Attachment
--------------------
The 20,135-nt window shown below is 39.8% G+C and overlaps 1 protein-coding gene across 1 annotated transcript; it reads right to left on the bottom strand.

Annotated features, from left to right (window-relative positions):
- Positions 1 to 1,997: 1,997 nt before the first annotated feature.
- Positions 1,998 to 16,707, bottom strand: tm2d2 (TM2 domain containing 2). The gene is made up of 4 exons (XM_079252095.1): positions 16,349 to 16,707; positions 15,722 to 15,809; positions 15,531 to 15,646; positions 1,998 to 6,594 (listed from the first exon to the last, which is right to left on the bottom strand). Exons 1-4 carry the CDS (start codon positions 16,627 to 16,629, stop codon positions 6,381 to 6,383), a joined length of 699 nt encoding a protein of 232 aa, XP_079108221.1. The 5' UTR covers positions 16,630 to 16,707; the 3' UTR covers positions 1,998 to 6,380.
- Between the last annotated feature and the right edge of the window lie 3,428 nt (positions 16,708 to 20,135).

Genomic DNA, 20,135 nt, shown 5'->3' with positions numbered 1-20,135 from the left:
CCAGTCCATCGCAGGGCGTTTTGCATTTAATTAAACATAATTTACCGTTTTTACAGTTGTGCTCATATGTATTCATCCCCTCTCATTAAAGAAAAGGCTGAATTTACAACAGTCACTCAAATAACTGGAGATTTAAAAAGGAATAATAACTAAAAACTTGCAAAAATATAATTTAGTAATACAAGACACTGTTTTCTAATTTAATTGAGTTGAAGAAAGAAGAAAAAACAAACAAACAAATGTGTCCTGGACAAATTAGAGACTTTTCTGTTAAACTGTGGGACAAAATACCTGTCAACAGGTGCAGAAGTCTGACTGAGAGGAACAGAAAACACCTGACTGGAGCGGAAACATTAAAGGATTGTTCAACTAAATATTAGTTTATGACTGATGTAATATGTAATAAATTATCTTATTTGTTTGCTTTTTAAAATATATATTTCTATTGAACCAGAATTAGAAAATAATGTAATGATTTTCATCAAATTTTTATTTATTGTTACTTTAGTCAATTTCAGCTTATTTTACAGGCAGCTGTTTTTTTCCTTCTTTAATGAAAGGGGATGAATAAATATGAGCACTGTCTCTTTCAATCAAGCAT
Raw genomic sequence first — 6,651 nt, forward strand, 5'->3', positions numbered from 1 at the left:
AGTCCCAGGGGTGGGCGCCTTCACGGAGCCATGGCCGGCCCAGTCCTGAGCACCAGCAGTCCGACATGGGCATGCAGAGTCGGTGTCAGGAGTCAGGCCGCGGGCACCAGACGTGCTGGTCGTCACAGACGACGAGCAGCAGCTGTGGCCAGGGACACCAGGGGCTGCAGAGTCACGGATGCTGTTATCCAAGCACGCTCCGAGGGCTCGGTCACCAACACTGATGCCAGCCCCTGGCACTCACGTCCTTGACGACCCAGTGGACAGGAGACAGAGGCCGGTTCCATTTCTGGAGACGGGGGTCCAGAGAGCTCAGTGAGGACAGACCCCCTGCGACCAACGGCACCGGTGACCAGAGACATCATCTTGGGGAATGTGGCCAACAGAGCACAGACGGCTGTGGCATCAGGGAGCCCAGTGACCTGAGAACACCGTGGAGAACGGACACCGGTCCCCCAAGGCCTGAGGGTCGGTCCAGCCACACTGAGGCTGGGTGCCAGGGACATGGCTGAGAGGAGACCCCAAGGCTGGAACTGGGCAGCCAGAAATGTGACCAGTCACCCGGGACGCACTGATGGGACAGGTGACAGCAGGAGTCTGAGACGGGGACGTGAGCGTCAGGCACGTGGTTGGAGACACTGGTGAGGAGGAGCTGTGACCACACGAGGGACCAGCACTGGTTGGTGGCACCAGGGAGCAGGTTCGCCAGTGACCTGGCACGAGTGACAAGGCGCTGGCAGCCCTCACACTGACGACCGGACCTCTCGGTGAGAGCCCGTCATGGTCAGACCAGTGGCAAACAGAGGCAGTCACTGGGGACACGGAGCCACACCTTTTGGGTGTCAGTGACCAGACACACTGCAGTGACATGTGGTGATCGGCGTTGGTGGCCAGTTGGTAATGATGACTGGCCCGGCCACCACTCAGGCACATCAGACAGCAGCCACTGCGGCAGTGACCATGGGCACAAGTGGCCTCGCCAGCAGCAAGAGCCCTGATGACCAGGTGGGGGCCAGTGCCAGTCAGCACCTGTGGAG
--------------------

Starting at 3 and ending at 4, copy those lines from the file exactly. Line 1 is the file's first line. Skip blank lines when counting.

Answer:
- Positions 1 to 1,997: 1,997 nt before the first annotated feature.
- Positions 1,998 to 16,707, bottom strand: tm2d2 (TM2 domain containing 2). The gene is made up of 4 exons (XM_079252095.1): positions 16,349 to 16,707; positions 15,722 to 15,809; positions 15,531 to 15,646; positions 1,998 to 6,594 (listed from the first exon to the last, which is right to left on the bottom strand). Exons 1-4 carry the CDS (start codon positions 16,627 to 16,629, stop codon positions 6,381 to 6,383), a joined length of 699 nt encoding a protein of 232 aa, XP_079108221.1. The 5' UTR covers positions 16,630 to 16,707; the 3' UTR covers positions 1,998 to 6,380.